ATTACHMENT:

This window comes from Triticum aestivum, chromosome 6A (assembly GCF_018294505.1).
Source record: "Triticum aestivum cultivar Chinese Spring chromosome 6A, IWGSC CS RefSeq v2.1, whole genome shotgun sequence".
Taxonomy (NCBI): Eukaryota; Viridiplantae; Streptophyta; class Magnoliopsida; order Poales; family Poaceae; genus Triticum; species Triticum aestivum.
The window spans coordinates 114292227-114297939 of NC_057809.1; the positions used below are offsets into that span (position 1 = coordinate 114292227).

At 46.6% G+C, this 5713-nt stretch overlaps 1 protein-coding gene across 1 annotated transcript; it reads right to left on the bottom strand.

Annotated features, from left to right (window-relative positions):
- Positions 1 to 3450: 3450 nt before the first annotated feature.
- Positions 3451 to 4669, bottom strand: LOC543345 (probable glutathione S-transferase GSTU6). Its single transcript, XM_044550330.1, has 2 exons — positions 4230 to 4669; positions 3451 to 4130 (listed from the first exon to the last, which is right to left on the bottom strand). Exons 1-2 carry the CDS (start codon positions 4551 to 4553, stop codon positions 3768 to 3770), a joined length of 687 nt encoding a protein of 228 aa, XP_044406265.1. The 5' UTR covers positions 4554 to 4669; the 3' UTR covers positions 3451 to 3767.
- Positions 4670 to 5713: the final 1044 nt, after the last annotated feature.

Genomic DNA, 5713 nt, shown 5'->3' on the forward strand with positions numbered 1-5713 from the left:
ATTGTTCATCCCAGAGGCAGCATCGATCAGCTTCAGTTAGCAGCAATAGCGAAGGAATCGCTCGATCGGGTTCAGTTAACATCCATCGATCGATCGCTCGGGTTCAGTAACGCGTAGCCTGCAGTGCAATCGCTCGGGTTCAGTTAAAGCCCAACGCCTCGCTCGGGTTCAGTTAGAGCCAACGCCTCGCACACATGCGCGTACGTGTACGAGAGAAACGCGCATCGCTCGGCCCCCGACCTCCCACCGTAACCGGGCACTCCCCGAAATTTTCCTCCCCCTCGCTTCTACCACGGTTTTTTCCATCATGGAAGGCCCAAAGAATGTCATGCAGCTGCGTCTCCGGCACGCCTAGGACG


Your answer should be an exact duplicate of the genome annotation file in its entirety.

This window comes from Triticum aestivum, chromosome 6A (assembly GCF_018294505.1).
Source record: "Triticum aestivum cultivar Chinese Spring chromosome 6A, IWGSC CS RefSeq v2.1, whole genome shotgun sequence".
Taxonomy (NCBI): Eukaryota; Viridiplantae; Streptophyta; class Magnoliopsida; order Poales; family Poaceae; genus Triticum; species Triticum aestivum.
The window spans coordinates 114292227-114297939 of NC_057809.1; the positions used below are offsets into that span (position 1 = coordinate 114292227).

At 46.6% G+C, this 5713-nt stretch overlaps 1 protein-coding gene across 1 annotated transcript; it reads right to left on the bottom strand.

Annotated features, from left to right (window-relative positions):
- Positions 1 to 3450: 3450 nt before the first annotated feature.
- Positions 3451 to 4669, bottom strand: LOC543345 (probable glutathione S-transferase GSTU6). Its single transcript, XM_044550330.1, has 2 exons — positions 4230 to 4669; positions 3451 to 4130 (listed from the first exon to the last, which is right to left on the bottom strand). Exons 1-2 carry the CDS (start codon positions 4551 to 4553, stop codon positions 3768 to 3770), a joined length of 687 nt encoding a protein of 228 aa, XP_044406265.1. The 5' UTR covers positions 4554 to 4669; the 3' UTR covers positions 3451 to 3767.
- Positions 4670 to 5713: the final 1044 nt, after the last annotated feature.

Genomic DNA, 5713 nt, shown 5'->3' on the forward strand with positions numbered 1-5713 from the left:
ATTGTTCATCCCAGAGGCAGCATCGATCAGCTTCAGTTAGCAGCAATAGCGAAGGAATCGCTCGATCGGGTTCAGTTAACATCCATCGATCGATCGCTCGGGTTCAGTAACGCGTAGCCTGCAGTGCAATCGCTCGGGTTCAGTTAAAGCCCAACGCCTCGCTCGGGTTCAGTTAGAGCCAACGCCTCGCACACATGCGCGTACGTGTACGAGAGAAACGCGCATCGCTCGGCCCCCGACCTCCCACCGTAACCGGGCACTCCCCGAAATTTTCCTCCCCCTCGCTTCTACCACGGTTTTTTCCATCATGGAAGGCCCAAAGAATGTCATGCAGCTGCGTCTCCGGCACGCCTAGGACG